Yes. :( Confirmed. No. Naaman Brown (talk) 07:30, 7 May 2011 (UTC)

misc[edit]

M4 Survival Rifle[edit]

Hey there! Do you have sources for those numbers? I found similar ones on various forums, but I'm looking for a copy of the old Army Ordinance manual for verification. – PranksterTurtle (talk) 13:38, 6 April 2009 (UTC)

I have hand written notes re M4 from when I researched the AR7 and M6 Scout years ago, but my references are in chaos: I have moved twice and not completely unpacked both times. At hand right now Numrich Gun Parts catalog #27, page 1027 M4 Survival Rifle, has a list of parts and a short history confirming my notes, for what that is worth. (Numrich appeared to have most M4 parts except the barrels.) Although USAF was US Army Air at the time the M4 was developed, I suspect any ref manuals will be US Air Force. Naaman Brown (talk) 14:01, 6 April 2009 (UTC)

Just replied to your comment at[edit]

Gun politics in the United Kingdom. ChrisPer (talk) 11:37, 25 May 2009 (UTC)

Response to reply to comment at Talk:Gun_politics_in_the_United_Kingdom left 26 May 2009.

Talkback[edit]

Nuvola apps edu languages.svg
Hello, Naaman Brown. You have new messages at The ed17's talk page.
You can remove this notice at any time by removing the {{Talkback}} or {{Tb}} template.

Ed (TalkSay no to drama) 07:13, 24 July 2009 (UTC)

Talkback[edit]

Nuvola apps edu languages.svg
Hello, Naaman Brown. You have new messages at Talk:Japanese battleship Yamato.
You can remove this notice at any time by removing the {{Talkback}} or {{Tb}} template.

Ed (TalkContribs) 17:44, 25 August 2009 (UTC)

Carcano '91[edit]

Thanks for your appreciation of the Carcano '91, and I apologize for my delay in reply, delay because I only occasionally log into the .en 'pedia. I guess you have noticed that I'm enrolled in the wikimilitary project, so I can say about the FMJ bullet of the '91/38 whose was perhaps the mainstay of the well-known lack of preparadness of Italian army in WWII, whose I'm sure you understand fully (I have talked also with the few conscripts whose have the '91/38 as service rifles, mainly post-war, and they always are/was of the opinion that things in North africa and elsewhere will be much more dignified if the switch between the two marks was at least partially done); also, You say you do bear hunt, so I guess that you hunt in wooded or semi-wooded areas, perhaps hilly (that is, like the 90% or so of Italy's non-urban areas) so you can guess the how's and why's of Italians preferring precise, medium-range weapons. Again, thanks for your comment, and Buona Caccia ! (this is "good hunt ! in Italian :) ) dott.Piergiorgio (talk) 15:18, 27 August 2009 (UTC)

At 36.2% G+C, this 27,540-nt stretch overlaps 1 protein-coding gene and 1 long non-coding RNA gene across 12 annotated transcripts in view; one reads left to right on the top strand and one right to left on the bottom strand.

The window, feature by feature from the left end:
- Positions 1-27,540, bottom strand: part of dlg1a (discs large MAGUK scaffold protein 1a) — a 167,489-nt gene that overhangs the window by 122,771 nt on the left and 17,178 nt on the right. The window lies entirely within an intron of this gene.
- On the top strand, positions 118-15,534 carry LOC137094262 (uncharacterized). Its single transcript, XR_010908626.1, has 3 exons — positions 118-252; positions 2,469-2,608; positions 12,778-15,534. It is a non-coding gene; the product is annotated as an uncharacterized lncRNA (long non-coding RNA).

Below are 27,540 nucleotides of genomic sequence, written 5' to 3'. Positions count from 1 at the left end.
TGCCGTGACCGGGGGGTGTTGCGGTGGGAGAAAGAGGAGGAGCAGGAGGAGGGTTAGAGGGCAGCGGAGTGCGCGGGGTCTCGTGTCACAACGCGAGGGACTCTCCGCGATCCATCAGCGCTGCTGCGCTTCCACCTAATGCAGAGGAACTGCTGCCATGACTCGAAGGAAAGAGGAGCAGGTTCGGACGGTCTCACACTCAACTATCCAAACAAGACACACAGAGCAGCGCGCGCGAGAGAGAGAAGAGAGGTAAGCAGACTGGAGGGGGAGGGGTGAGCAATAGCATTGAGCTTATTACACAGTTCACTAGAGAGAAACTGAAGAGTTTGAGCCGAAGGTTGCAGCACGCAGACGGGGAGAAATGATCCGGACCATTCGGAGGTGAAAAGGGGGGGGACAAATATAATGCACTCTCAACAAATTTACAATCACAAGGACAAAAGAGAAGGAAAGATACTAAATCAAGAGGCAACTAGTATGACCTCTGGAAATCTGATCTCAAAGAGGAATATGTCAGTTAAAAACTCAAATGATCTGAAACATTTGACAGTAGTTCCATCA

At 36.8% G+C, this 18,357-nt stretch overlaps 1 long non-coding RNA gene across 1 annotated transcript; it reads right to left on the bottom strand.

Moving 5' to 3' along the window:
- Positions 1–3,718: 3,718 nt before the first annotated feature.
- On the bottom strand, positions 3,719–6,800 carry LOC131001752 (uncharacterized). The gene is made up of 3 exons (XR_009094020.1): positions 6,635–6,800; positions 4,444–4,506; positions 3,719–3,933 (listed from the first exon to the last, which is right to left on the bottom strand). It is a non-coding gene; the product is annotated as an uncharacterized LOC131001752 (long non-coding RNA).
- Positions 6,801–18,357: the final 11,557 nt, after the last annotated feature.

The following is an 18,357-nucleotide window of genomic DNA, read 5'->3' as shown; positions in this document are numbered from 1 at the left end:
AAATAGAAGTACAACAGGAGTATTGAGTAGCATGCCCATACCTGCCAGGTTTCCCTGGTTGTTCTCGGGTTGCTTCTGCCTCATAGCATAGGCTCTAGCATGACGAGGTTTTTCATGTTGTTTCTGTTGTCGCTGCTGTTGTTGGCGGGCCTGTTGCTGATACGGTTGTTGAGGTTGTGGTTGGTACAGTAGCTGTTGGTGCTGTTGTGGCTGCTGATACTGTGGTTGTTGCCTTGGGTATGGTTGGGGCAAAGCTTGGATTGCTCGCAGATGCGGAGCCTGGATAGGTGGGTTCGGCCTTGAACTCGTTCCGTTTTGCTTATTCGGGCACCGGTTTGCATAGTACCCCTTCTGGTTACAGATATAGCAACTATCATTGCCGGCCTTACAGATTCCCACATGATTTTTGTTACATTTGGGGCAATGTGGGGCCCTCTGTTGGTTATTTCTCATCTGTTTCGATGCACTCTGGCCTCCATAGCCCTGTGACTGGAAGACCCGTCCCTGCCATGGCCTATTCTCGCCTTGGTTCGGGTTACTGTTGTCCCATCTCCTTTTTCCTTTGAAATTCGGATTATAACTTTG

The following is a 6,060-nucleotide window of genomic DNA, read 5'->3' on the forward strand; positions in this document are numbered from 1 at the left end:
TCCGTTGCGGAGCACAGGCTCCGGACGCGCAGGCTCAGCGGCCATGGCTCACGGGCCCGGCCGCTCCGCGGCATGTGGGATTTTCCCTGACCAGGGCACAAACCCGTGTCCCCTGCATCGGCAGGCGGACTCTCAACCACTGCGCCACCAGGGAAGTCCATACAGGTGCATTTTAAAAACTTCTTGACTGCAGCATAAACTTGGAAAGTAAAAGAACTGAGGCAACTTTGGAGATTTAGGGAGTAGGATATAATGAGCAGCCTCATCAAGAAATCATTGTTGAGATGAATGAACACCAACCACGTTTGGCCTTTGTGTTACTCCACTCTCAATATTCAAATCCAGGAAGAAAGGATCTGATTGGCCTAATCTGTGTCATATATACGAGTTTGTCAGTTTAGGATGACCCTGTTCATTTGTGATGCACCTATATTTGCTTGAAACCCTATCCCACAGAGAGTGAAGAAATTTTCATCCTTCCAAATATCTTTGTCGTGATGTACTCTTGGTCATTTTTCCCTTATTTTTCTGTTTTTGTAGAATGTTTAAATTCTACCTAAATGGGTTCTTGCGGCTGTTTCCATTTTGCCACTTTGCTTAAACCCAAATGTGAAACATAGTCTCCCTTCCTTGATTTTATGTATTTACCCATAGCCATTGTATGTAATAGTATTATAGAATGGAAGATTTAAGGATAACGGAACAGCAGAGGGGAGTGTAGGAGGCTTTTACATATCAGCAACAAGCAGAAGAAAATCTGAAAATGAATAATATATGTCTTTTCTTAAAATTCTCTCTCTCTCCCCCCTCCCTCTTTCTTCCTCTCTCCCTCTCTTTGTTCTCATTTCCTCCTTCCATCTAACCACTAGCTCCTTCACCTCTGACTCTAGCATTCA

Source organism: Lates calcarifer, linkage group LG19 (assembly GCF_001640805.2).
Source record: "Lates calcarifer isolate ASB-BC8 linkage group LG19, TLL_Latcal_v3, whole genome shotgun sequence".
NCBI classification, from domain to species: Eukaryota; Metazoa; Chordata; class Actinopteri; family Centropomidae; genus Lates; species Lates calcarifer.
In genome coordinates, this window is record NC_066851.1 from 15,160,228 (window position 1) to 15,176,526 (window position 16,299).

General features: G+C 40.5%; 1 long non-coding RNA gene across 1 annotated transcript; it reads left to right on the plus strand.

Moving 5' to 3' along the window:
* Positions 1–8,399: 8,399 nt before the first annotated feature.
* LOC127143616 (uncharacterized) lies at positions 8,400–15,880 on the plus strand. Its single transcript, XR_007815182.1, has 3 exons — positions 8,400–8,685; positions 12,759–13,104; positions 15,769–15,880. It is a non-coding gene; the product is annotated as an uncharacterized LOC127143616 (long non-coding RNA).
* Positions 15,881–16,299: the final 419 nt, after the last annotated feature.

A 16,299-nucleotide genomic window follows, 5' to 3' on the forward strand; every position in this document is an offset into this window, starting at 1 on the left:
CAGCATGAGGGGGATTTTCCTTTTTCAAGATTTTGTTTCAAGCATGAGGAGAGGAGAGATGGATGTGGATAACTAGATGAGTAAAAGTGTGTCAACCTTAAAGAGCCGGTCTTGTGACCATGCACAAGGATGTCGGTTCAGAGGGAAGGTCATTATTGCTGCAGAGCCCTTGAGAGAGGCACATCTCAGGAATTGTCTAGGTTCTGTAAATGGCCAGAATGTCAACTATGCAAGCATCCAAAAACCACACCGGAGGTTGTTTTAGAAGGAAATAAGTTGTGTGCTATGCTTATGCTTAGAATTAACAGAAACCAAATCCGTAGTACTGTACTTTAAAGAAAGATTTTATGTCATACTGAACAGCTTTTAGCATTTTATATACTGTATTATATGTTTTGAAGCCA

Trivial, but[edit]

Note to self mostly: I post from the US EST timezone, and timestamps in history are universal GMT four hours "later".

Speedy deletion nomination of Spontaneous Combustion (bluerock band)[edit]

Ambox warning pn.svg

A tag has been placed on Spontaneous Combustion (bluerock band) requesting that it be speedily deleted from Wikipedia. This has been done under section A7 of the criteria for speedy deletion, because the article appears to be about a band or musician, but it does not indicate how or why the subject is important or significant: that is, why an article about that subject should be included in an encyclopedia. Under the criteria for speedy deletion, such articles may be deleted at any time. Please see the guidelines for what is generally accepted as notable, as well as our subject-specific notability guideline for musical topics. You may also wish to consider using a Wizard to help you create articles - see the Article Wizard.

If you think that this notice was placed here in error, you may contest the deletion by adding {{hangon}} to the top of the page that has been nominated for deletion (just below the existing speedy deletion or "db" tag), coupled with adding a note on the talk page explaining your position, but be aware that once tagged for speedy deletion, if the page meets the criterion it may be deleted without delay. Please do not remove the speedy deletion tag yourself, but don't hesitate to add information to the page that would render it more in conformance with Wikipedia's policies and guidelines. Lastly, please note that if the page does get deleted, you can contact one of these admins to request that they userfy the page or have a copy emailed to you. noq (talk) 20:30, 11 September 2009 (UTC)

 06:12, 15 September 2009 Cunard (removed speedy, the sources added by Malcolmxl5 prove that 
 this band passes WP:BAND)

Original Research and Verifiable Reliable Sources (OR, V, RS) also SPA, URL cite needed, etc.[edit]

 Talk:Springfield Armory M6 Scout 
 
 == Barrel length ==
 
 Barrel length on my factory Springfield M6 Scout is very close to 18 inches exact: 
 less than 1/16 inch over 18 inches. It is certainly shorter than 18.25 inch. 
 User:Naaman Brown 15:09, 6 April 2009 (UTC)
 
 :Actually, my Blue Book of Gun Values lists it as 18 1/2 inches.  Most measurements 
 provided by manufacturers are approximate, but what matters here is what's verifiable.  
 Your measurement is a single sample, which might be shorter than typical, or your 
 means of measurement might be flawed.  At any rate, it's considered [[Wikipedia:No 
 original research | original research]], and not usable as a reference.  
 User: Fluzwup 15:25, 6 April 2009 (UTC)